Sunday, May 5. 2013
This is a follow up for my earlier post about Acronis experiences.
So, I decided to get a new motherboard/CPU/memory -triplet. I did what I usually do, except this time I was using Acronis and this time my computer had fake RAID-1 drive from ICH10R-chip. At the time I didn't think none of this matters, I just went forward with the hardware upgrade. New components booted the first time without any real issues. I re-configured the existing drives with the RAID-1 and booted to the Windows for the first time.
My boot drive is SSD, and I have large RAID-1 array for files. I got into Windows, logged in, plenty of grievance as expected. Lots of new devices found, RAID-missing, etc. no real surprises there. I re-partitioned the RAID-1 drive and started Acronis. The idea was to do a restore of my previous data and go forward with configuring the new parts. To my surprise, Acronis announced that it cannot do a restore into my D:-drive. Initially I didn't think much of it, since Acronis said, that it needs to reboot and restore will continue. Sounds good to me.
After the reboot I was in a Linux-environment with Acronis pretty much automatically doing everything. The only choice was to abort the restore and two checkboxes. Shutdown after restore or reboot after restore. There was 800 GiB of data and estimate was 7 hours. I checked the shutdown and left.
Next day I came back to see what happened. PC was shut down. Most likely the restore succeeded and shut down after completion. I booted into Windows to see that there was no D:-drive. The partition was gone too. WTF?!
During following days I repeated the process 3 more times with varying parameters from restore. No results. Windows saw my RAID-1 mirror as a raw partition each time. No files, no resonable results. It would be fair to say that I was pissed. What a piece of crap backup software! The value of backup is in the possibility of doing a restore of it. This "fine" product didn't deliver. Unbelievable!
Next I got a Fedora Linux 18 Live DVD to see how my drives were visible there. Then the idea hit me! In out-of-the-box Linux, a fake RAID ICH10R mirror is seen as two physical drives. Not as single RAID-1 volume. Sure, the volume can be configured into Linux too, but out-of-the-box it didn't do that. What are the chances Acronis' restore Linux does the same? I'd bet serious money on that.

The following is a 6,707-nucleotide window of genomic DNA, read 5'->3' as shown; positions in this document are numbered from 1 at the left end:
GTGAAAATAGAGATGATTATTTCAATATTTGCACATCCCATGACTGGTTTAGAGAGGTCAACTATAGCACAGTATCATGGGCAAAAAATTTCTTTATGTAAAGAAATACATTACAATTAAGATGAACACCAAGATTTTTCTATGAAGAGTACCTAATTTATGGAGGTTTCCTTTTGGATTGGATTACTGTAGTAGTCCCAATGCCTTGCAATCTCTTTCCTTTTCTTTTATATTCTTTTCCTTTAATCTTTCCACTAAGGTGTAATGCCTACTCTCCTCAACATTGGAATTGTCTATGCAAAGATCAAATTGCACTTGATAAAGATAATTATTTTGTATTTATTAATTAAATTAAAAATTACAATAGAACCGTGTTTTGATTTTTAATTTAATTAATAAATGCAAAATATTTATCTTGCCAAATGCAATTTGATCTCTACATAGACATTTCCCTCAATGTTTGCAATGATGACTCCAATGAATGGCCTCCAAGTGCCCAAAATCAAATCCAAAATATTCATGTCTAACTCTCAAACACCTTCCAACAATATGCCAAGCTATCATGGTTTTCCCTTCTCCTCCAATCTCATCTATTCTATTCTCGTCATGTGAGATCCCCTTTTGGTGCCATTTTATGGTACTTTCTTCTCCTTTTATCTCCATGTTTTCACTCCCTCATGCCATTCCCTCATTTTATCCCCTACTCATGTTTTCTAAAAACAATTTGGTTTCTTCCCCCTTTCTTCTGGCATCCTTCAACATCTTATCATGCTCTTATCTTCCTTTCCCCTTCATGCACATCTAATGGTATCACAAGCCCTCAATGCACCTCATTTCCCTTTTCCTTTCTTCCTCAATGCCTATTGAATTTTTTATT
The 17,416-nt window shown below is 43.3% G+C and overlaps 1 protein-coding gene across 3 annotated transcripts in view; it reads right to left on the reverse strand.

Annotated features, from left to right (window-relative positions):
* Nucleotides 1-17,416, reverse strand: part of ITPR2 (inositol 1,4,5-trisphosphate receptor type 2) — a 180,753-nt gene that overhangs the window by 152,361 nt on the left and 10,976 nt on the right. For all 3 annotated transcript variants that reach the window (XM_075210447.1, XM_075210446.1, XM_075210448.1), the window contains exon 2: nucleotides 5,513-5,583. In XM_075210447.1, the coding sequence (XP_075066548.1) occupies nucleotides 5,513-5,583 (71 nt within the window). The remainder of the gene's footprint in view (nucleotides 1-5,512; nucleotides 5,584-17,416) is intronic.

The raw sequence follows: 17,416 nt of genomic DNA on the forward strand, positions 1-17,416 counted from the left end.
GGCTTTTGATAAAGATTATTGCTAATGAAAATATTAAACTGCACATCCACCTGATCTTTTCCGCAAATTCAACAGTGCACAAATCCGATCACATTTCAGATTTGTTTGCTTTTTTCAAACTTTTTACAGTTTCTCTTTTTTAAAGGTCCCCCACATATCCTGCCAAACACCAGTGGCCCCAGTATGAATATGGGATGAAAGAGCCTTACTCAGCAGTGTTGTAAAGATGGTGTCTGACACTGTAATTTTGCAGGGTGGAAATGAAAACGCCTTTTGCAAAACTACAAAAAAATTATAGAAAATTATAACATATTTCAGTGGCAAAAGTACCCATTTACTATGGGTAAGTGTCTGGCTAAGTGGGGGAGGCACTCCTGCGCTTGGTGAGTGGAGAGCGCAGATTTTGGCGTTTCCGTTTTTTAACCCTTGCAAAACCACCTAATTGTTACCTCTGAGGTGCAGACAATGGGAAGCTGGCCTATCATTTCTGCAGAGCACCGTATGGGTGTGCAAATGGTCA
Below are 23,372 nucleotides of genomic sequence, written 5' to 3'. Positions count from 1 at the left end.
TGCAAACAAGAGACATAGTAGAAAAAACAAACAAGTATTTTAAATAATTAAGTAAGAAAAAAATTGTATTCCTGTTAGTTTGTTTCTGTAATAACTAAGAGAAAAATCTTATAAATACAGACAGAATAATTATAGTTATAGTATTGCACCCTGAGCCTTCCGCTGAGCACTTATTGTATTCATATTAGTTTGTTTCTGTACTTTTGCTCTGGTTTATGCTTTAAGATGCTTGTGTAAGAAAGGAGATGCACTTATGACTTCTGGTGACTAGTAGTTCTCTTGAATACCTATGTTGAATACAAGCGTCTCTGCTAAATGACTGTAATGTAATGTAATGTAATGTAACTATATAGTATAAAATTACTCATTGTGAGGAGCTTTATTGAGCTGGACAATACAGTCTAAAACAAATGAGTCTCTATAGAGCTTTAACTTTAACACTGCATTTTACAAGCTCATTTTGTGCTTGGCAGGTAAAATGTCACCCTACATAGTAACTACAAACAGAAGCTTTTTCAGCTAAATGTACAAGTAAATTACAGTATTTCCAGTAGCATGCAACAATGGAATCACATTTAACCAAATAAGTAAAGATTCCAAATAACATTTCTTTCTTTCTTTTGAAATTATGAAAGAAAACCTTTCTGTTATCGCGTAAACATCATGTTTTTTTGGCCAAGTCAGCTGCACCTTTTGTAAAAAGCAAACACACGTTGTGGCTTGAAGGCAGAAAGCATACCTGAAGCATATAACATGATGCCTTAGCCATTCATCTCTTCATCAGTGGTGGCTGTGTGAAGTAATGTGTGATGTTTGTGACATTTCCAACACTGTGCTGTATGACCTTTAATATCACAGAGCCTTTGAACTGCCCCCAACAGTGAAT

So, apparently in ICH10R there is offset in the drive if it is configured as RAID-drive. Many real RAID-controllers don't do that. A RAID-mirror is two physical drives mirrored and you can take either one of those and it will work as JBOD.
Acronis' knowledge base recommended doing the restore in Windows (sorry, I lost the articlea already). So, The next thing I did was to purchase a True Image 2013 Plus Pack. I got Windows 7 AIK, installed it, installed the newly purchased Plus Pack and started to create a Windows restore image. The image maker did something for a while and then "Error occurred while creating the image". Nothing more. No details. No log-file. No nothing. Completely useless piece of crap!
So, I spent around 9 days while trying to get my data back. I had purchased even more crappy software from Acronis, and had no joy from my new parts.
I went back to square one. Why doesn't the partition restore start in Windows? Why does it say, that it needs to reboot and go to Linux? WTF?! I investigated more and realized that whenever I create a D:-drive, it gets locked by operating system right after it get's ready. That must be the reason for Acronis to want a reboot.
I created the RAID-1 array, quick-formatted it as NTFS, but assigned it as H:-drive. Now Windows didn't want to lock that. Apparently my yet-to-be-restored data had something the OS wanted. The data wasn't available, but OS happily locked the drive while hoping for the data to appear. I did a restore to the H:-drive. This time it took 10 hours. Apparently Linux restore is much faster (or they both took 10 hours, I don't know).
After the restore completed, I just re-arranged the drive letters so that my succesfully restored RAID-1 mirror got the D:-letter again. A reboot and everything was fine! Uuu-jeah! Oh happy, oh joy!
PS. If anyone is interested. There are 3D Mark 20111 results from my box publicly available.